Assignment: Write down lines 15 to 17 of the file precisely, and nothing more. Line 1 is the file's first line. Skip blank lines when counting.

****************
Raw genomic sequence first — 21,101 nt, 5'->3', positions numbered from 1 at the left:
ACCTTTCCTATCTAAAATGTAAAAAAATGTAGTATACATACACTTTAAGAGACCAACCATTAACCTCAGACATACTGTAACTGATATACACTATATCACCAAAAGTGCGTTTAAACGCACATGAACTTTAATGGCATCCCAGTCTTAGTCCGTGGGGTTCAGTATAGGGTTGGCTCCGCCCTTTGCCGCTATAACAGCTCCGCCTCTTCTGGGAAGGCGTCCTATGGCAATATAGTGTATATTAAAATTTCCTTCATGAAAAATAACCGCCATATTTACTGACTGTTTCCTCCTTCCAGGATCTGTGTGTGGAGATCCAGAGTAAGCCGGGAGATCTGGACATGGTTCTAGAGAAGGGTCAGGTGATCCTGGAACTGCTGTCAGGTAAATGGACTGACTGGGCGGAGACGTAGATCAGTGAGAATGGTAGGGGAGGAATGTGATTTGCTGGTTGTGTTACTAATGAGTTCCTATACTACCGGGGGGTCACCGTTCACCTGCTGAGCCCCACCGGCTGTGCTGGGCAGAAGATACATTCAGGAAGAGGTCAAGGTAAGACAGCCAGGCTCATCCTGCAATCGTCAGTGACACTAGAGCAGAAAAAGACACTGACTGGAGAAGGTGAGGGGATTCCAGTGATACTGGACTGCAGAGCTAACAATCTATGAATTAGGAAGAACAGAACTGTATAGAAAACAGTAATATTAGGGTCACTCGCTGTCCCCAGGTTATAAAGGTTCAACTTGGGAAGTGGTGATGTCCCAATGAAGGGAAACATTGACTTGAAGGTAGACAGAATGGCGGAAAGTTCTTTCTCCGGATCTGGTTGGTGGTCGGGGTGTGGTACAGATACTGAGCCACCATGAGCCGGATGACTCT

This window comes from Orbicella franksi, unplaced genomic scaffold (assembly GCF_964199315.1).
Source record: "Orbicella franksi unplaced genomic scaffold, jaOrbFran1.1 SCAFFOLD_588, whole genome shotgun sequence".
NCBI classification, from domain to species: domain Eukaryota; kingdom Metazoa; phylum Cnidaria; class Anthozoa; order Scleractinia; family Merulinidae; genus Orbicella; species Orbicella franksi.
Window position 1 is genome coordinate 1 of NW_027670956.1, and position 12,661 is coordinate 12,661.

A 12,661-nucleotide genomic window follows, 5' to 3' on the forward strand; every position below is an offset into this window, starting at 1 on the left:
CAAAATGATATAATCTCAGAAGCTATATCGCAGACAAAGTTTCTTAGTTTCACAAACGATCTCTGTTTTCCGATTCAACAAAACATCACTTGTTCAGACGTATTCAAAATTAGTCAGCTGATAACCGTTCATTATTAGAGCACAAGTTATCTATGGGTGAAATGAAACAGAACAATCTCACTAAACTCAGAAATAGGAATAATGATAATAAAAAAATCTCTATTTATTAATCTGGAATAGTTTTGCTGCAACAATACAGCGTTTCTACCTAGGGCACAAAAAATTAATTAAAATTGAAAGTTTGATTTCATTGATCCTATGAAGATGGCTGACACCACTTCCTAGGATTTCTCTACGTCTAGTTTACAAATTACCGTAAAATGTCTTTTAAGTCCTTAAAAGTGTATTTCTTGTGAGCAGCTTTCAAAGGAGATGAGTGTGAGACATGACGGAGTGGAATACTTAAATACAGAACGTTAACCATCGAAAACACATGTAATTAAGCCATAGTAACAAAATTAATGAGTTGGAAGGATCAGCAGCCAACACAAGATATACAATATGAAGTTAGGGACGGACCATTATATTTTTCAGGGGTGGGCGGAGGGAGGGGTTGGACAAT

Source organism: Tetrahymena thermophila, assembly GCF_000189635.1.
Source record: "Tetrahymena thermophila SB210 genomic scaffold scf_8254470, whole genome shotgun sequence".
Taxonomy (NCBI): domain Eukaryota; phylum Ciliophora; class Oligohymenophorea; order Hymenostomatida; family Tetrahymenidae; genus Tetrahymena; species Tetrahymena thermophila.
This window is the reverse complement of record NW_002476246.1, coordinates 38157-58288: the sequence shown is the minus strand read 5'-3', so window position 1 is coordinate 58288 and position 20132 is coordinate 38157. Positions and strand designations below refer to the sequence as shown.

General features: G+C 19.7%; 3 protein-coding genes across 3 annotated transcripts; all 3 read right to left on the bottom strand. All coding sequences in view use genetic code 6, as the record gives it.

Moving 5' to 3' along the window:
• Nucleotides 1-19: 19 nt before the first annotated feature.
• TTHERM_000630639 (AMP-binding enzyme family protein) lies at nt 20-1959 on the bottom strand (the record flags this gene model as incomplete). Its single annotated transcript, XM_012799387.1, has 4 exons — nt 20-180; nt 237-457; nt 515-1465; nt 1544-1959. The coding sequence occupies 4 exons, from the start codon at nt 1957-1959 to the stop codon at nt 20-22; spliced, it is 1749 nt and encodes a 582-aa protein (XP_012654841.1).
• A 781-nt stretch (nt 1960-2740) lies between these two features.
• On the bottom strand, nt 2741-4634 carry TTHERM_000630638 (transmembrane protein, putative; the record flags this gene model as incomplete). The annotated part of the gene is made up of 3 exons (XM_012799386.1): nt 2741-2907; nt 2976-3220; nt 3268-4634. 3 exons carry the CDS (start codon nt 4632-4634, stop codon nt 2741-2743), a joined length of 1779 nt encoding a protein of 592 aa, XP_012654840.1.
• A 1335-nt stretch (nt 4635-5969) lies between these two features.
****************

• Nucleotides 1-19: 19 nt before the first annotated feature.
• TTHERM_000630639 (AMP-binding enzyme family protein) lies at nt 20-1959 on the bottom strand (the record flags this gene model as incomplete). Its single annotated transcript, XM_012799387.1, has 4 exons — nt 20-180; nt 237-457; nt 515-1465; nt 1544-1959. The coding sequence occupies 4 exons, from the start codon at nt 1957-1959 to the stop codon at nt 20-22; spliced, it is 1749 nt and encodes a 582-aa protein (XP_012654841.1).
• A 781-nt stretch (nt 1960-2740) lies between these two features.